This was my first, most impactful adventure of my entire Girl Scout Destination to San Jose, Costa Rica, and Bocas del Toro, Panama. We woke up early that morning, to birds chirping and bugs humming, in our cabin at the base of a rainforest mountain. I knew I had to prepare myself for a monstrous undertaking, riding 14 zip lines. But little did I know, I first had to prepare myself for another mind-blowing task. I discovered that, in order to reach the zip line I had to climb 677 steep, steps, up a massive mountain. As we started the journey, we all kept up pace, all 14 of us. But once we climbed about 50 steps we began to fall apart, some were leading including me, while others were a little behind. But all that didn’t matter because we were driven by the eagerness to explore. This task was tiresome and draining, but completely worth it.
Once I made it to the rainforest canopy there was only one more goal I had to accomplish for the day. The zip line guides attached our safety gear and we were ready to ride! There was only one dilemma I was terrified! I had never rode a zip line before, and I never expected to have my first one be of such high caliber. As I stepped to the edge I couldn’t fathom what I was about to do. I continued to tell myself, “I’ve come all this way to have the experience of my life, and to get the most out of my opportunity. So I can’t back out now.” Everyone else flew down the 1st line before me smooth, with no problems, assuring to me that this was all fun. So I went. In the beginning all was fine until I unintentionally put to much pressure on the line, which slowed down my momentum, causing me to stop moving right in the middle of the line. Guides yelled to me, “Lift your hand from the line”, but I still wouldn’t budge. So one of the guides slid down the zip line and pulled me to the end of the line. I thought, “Well I have 13 more lines to ride so by the end I should get the technique correct”. Everyone was supportive, which kept me encouraged and determined to follow along. As I kept riding, descending the mountain by zip line, I had the best fun and I couldn’t have been more proud of myself for facing my fear. After that point I felt invincible, anything was possible.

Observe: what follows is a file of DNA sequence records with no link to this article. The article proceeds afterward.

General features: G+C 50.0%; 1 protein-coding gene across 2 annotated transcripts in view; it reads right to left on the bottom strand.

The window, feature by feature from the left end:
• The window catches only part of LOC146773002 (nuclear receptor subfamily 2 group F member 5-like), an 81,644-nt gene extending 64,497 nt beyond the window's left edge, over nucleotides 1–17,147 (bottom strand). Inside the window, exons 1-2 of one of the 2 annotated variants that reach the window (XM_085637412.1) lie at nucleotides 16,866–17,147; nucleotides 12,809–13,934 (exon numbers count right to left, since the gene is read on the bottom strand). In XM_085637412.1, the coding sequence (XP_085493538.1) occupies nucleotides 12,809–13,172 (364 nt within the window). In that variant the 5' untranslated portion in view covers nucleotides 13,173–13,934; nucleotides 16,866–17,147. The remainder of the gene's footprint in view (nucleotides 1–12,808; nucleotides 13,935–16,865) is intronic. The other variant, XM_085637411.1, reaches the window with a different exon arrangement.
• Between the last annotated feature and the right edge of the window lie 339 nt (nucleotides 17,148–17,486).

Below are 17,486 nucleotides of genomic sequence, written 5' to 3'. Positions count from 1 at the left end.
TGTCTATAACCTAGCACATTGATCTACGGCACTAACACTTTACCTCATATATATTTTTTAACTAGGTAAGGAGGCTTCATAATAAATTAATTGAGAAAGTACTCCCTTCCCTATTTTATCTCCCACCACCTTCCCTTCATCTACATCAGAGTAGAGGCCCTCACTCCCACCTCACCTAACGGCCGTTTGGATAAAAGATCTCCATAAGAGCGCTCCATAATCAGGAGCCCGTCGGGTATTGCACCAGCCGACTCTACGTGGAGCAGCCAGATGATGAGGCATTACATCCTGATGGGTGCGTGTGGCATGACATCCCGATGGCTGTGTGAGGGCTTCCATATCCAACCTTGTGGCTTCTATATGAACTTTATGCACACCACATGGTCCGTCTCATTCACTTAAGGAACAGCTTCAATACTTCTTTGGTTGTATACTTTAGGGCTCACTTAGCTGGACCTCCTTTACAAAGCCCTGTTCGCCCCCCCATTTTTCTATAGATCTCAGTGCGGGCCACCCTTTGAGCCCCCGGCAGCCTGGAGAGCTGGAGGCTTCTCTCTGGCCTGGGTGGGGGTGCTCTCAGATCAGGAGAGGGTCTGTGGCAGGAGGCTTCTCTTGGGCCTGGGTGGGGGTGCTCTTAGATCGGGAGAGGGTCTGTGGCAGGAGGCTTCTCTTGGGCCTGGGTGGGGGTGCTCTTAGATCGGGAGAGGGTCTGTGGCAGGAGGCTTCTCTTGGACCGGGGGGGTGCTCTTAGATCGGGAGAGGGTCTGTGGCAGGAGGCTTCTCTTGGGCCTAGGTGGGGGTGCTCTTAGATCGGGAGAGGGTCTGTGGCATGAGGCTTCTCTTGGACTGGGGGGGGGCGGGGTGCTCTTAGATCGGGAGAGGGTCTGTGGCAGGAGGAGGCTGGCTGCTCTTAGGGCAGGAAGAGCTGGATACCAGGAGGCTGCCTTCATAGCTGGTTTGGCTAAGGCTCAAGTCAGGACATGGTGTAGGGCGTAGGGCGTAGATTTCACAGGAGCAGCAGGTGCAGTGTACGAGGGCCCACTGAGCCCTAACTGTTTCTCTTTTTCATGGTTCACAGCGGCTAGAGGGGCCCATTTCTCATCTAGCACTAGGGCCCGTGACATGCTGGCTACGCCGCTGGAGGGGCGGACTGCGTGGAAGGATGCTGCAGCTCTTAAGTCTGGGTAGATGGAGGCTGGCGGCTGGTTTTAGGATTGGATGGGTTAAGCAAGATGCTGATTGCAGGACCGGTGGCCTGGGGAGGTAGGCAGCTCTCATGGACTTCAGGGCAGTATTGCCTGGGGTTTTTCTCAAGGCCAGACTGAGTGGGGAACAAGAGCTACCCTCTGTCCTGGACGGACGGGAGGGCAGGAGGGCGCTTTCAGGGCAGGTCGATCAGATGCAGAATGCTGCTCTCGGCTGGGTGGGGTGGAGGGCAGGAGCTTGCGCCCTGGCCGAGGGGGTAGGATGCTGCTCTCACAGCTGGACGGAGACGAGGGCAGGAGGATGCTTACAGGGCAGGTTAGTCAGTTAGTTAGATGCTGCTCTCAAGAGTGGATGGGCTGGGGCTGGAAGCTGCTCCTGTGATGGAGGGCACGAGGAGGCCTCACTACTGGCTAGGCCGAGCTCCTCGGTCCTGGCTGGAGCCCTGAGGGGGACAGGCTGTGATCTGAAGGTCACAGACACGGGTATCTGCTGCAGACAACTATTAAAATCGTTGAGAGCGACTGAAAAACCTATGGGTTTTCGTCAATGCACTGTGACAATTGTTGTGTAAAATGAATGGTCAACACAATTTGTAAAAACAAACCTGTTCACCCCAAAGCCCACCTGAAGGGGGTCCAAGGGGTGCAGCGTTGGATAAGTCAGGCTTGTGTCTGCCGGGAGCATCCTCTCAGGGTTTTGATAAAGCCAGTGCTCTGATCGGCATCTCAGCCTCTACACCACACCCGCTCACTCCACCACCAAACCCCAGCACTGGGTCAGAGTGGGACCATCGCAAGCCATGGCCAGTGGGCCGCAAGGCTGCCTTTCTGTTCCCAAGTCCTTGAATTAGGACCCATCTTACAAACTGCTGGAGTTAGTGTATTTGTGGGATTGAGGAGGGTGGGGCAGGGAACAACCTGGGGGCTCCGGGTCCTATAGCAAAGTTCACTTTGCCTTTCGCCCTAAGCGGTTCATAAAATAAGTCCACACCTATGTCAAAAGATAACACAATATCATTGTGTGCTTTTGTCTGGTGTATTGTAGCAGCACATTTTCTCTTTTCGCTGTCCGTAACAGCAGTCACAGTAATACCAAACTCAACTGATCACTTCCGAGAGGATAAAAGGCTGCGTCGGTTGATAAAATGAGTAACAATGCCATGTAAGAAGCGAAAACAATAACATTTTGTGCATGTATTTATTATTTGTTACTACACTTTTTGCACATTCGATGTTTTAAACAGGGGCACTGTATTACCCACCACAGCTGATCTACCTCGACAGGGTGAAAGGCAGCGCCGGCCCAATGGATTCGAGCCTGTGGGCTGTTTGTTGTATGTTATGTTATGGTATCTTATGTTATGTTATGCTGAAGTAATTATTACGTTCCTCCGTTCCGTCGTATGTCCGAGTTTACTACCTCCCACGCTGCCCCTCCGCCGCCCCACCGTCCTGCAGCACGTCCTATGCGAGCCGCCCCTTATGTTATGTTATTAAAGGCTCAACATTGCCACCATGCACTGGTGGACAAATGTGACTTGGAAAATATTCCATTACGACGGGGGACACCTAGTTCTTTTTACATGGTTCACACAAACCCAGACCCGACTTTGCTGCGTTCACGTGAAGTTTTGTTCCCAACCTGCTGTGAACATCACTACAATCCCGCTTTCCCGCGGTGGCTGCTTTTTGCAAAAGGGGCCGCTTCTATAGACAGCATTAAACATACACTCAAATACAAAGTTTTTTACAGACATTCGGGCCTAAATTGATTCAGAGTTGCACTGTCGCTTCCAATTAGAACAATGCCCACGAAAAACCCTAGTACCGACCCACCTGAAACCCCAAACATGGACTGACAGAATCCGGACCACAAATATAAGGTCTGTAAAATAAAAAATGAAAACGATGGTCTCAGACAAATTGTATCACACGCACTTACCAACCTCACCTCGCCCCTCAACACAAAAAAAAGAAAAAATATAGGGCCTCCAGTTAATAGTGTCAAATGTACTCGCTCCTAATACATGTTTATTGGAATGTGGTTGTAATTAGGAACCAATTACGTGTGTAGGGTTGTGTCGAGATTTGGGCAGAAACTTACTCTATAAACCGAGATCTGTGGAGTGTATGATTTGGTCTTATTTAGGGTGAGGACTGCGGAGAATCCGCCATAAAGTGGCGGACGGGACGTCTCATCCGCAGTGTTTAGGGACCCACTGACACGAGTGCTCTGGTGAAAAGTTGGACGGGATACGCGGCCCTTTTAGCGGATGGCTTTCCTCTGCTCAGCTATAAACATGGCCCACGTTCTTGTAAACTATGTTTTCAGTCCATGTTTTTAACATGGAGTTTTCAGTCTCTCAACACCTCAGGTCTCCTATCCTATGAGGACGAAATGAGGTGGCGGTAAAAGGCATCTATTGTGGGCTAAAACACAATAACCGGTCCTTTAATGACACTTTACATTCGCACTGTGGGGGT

When we arrived back at base we had a meeting where we talked about the day’s events and accomplishments. A main part of this nightly gathering was to award the strongest, most courageous girl of the day. That girl would get to wear the “Moon Frogs”, a necklace with 14 beautiful, natural jade stones, which were eventually given to each person at the close of the destination as keepsakes. That night, at the first ceremony I earned the moon frog necklace. When my counselor gave them to me she said. “I think Shannon deserves to receive the moon frogs because she was the person who was clearly intimidated and genuinely scared. But she did it anyway, and had fun!” This meant everything to me, it taught me to never let my nerves determine my actions because if I run away from my aspirations because I’m nervous I will never accomplish anything. This experience also taught me that following the crowd can be a good thing, if they’re moving to where I want to be!
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